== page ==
Tagged chocolate

Paletas de Pinole y Chocolate

These paletas exist somewhere between comforting cold weather food and icy refreshing summer treat. Just sweet enough, the pinole granules are mellowed by the richness of chocolate.

These particular paletas were made with Rancho Gordo’s Pinole Azul, but you can also easily make your own.

Paletas de Pinole y Chocolate

  • 2 1/2 cups whole milk, cold
  • 2 tbsp pinole
  • 2 tbsp unsweetened cocoa powder
  • 1/3 c granulated sugar
  • 1/2 tsp salt
  • 2″ piece of Mexican cinnamon
  • 2 ounces baking chocolate (100% cacao), in pieces
  • 1 tsp vanilla extract

Pour the milk into a small saucepan and whisk in the pinole until smooth, resting for a few minutes to allow the pinole to rehydrate. Bring the milk to a simmer and whisk in the cocoa powder. Add the granulated sugar, salt and cinnamon.

Cook at a low simmer, stirring regularly, until the begins to thicken slightly. Have a bowl ready with the baking chocolate pieces and vanilla extract, with a mesh strainer above it. Pour the mixture through the strainer, pushing with the back of a spoon as necessary. Whisk vigorously to melt the chocolate.

Refrigerate, stirring regularly to speed up the cooling process.

Once completely cooled, pour into popsicle molds and freeze.

Atole de Moka – Mocha Corn Drink

Waking up with a cold nose makes me wish I had planned ahead in one of several ways. I could have closed the windows the night before. I could have made soup; there are few things better than soup for breakfast. I could have placed a glass of scotch on my bedside table for a quick warming drink first thing. I don’t think that far ahead.

Fortunately an atole is quick to make and quick to warm up cold noses. This very old Mexican beverage is thickened with corn masa, or more conveniently instant corn masa flour. The drink isn’t exclusively corn, however, with wheat, rice and mesquite flour varieties also consumed.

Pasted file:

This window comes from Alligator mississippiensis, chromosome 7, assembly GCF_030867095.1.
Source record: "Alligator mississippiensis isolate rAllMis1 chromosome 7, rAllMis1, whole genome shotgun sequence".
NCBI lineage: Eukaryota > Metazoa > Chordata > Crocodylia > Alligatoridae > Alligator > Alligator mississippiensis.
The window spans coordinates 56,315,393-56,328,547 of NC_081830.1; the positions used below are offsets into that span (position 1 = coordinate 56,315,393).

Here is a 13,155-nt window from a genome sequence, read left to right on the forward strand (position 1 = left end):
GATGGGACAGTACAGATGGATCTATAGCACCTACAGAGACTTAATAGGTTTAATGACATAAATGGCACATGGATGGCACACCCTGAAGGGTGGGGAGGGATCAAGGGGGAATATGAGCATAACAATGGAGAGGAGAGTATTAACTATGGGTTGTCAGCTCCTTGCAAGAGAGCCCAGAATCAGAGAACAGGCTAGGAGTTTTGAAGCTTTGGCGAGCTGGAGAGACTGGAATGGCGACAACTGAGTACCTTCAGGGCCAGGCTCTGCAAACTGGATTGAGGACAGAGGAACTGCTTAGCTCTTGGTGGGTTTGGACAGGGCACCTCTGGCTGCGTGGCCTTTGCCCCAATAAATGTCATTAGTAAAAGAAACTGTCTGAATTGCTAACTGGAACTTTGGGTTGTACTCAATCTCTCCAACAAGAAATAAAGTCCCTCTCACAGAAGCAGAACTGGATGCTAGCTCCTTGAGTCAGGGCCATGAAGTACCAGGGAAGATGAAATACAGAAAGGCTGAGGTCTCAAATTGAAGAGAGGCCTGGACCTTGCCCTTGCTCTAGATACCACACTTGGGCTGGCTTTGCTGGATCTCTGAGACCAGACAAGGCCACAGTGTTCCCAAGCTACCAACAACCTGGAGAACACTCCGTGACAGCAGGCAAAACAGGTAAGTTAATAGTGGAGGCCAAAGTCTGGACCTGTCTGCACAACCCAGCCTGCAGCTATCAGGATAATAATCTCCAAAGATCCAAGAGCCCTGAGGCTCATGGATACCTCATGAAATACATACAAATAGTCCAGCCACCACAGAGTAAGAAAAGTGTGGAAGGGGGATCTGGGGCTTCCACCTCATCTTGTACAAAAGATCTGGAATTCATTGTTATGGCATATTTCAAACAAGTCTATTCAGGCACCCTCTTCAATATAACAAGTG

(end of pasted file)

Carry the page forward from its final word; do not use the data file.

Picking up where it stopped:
Use chocolate in tablet form for this recipe, as it is rich enough to balance out the strong corn flavor. While the old favorite Abuelita and Ibarra tablet chocolate are perfectly satisfying, they are far sweeter than the product used to be before becoming popular in the American market. Try instead Rancho Gordo’s Stoneground Chocolate tablets. Barely sweetened¬†and spiced, their flavor is pure chocolate, subtle hints of smoke and berries included.

Atole de Moka. Mocha corn drink.
Atole de Moka. Mocha corn drink.

Atole de Moka

  • Servings: 2
  • Difficulty: easy
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  • 2 cups water
  • 2 tbsp instant corn masa flour (maseca)
  • 1/4 cup coarsely ground coffee
  • 1/2 Mexican chocolate tablet
  • 2 tbsp packed brown sugar
  • 1/2 tsp vanilla extract.

In a small pot, whisk corn flour into two cups cold water. Add remaining ingredients except for vanilla extract. Bring to a simmer, and cook while stirring until the tablet has dissolved completely and the atole de moka has thickened. The liquid should have a dark sheen to it and just coat the back of a spoon.

Add vanilla extract. Pass through a fine mesh strainer. Any leftover atole can be gently reheated in a microwave or on the stovetop.